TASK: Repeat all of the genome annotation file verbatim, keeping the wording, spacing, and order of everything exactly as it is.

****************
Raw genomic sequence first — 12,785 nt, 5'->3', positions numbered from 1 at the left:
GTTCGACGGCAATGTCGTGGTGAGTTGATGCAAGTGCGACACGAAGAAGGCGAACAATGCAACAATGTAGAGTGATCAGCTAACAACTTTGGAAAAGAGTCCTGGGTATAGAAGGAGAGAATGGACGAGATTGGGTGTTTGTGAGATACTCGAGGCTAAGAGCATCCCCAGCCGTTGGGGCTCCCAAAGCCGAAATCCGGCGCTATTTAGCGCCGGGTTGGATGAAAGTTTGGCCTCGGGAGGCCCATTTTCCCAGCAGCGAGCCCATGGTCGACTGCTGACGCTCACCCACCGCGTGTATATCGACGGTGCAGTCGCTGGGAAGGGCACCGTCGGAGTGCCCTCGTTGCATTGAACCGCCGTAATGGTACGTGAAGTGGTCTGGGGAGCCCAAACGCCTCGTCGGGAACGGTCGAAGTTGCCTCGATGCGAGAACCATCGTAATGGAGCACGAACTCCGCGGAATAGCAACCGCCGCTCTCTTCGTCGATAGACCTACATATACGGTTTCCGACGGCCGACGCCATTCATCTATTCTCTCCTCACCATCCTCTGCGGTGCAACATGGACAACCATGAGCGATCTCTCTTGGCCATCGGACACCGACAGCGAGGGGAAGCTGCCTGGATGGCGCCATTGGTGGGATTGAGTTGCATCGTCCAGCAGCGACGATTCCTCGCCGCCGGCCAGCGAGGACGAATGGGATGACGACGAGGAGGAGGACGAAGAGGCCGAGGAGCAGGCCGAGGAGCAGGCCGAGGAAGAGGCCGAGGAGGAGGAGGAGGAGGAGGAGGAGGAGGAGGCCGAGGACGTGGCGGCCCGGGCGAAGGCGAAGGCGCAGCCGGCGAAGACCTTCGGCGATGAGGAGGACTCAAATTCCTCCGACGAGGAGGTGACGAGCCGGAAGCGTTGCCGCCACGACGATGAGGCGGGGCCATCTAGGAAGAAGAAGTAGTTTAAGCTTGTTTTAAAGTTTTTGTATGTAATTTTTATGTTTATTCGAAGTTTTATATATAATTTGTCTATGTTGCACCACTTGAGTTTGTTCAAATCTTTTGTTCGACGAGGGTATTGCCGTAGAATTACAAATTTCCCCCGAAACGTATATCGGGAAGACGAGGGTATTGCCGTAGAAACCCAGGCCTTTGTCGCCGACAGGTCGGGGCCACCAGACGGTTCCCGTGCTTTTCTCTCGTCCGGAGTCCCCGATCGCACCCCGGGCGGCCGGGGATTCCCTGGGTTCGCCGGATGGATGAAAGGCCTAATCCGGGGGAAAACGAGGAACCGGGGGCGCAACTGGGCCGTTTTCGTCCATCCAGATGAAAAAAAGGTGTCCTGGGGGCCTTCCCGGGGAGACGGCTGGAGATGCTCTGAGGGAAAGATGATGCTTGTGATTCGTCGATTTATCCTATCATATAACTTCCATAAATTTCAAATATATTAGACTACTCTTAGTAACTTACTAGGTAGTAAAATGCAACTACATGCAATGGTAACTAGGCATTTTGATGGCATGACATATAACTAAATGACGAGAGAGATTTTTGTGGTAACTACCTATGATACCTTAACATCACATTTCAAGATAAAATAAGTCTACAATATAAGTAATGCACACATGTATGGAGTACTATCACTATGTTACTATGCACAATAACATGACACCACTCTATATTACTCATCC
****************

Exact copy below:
Raw genomic sequence first — 12,785 nt, 5'->3', positions numbered from 1 at the left:
GTTCGACGGCAATGTCGTGGTGAGTTGATGCAAGTGCGACACGAAGAAGGCGAACAATGCAACAATGTAGAGTGATCAGCTAACAACTTTGGAAAAGAGTCCTGGGTATAGAAGGAGAGAATGGACGAGATTGGGTGTTTGTGAGATACTCGAGGCTAAGAGCATCCCCAGCCGTTGGGGCTCCCAAAGCCGAAATCCGGCGCTATTTAGCGCCGGGTTGGATGAAAGTTTGGCCTCGGGAGGCCCATTTTCCCAGCAGCGAGCCCATGGTCGACTGCTGACGCTCACCCACCGCGTGTATATCGACGGTGCAGTCGCTGGGAAGGGCACCGTCGGAGTGCCCTCGTTGCATTGAACCGCCGTAATGGTACGTGAAGTGGTCTGGGGAGCCCAAACGCCTCGTCGGGAACGGTCGAAGTTGCCTCGATGCGAGAACCATCGTAATGGAGCACGAACTCCGCGGAATAGCAACCGCCGCTCTCTTCGTCGATAGACCTACATATACGGTTTCCGACGGCCGACGCCATTCATCTATTCTCTCCTCACCATCCTCTGCGGTGCAACATGGACAACCATGAGCGATCTCTCTTGGCCATCGGACACCGACAGCGAGGGGAAGCTGCCTGGATGGCGCCATTGGTGGGATTGAGTTGCATCGTCCAGCAGCGACGATTCCTCGCCGCCGGCCAGCGAGGACGAATGGGATGACGACGAGGAGGAGGACGAAGAGGCCGAGGAGCAGGCCGAGGAGCAGGCCGAGGAAGAGGCCGAGGAGGAGGAGGAGGAGGAGGAGGAGGAGGAGGCCGAGGACGTGGCGGCCCGGGCGAAGGCGAAGGCGCAGCCGGCGAAGACCTTCGGCGATGAGGAGGACTCAAATTCCTCCGACGAGGAGGTGACGAGCCGGAAGCGTTGCCGCCACGACGATGAGGCGGGGCCATCTAGGAAGAAGAAGTAGTTTAAGCTTGTTTTAAAGTTTTTGTATGTAATTTTTATGTTTATTCGAAGTTTTATATATAATTTGTCTATGTTGCACCACTTGAGTTTGTTCAAATCTTTTGTTCGACGAGGGTATTGCCGTAGAATTACAAATTTCCCCCGAAACGTATATCGGGAAGACGAGGGTATTGCCGTAGAAACCCAGGCCTTTGTCGCCGACAGGTCGGGGCCACCAGACGGTTCCCGTGCTTTTCTCTCGTCCGGAGTCCCCGATCGCACCCCGGGCGGCCGGGGATTCCCTGGGTTCGCCGGATGGATGAAAGGCCTAATCCGGGGGAAAACGAGGAACCGGGGGCGCAACTGGGCCGTTTTCGTCCATCCAGATGAAAAAAAGGTGTCCTGGGGGCCTTCCCGGGGAGACGGCTGGAGATGCTCTGAGGGAAAGATGATGCTTGTGATTCGTCGATTTATCCTATCATATAACTTCCATAAATTTCAAATATATTAGACTACTCTTAGTAACTTACTAGGTAGTAAAATGCAACTACATGCAATGGTAACTAGGCATTTTGATGGCATGACATATAACTAAATGACGAGAGAGATTTTTGTGGTAACTACCTATGATACCTTAACATCACATTTCAAGATAAAATAAGTCTACAATATAAGTAATGCACACATGTATGGAGTACTATCACTATGTTACTATGCACAATAACATGACACCACTCTATATTACTCATCC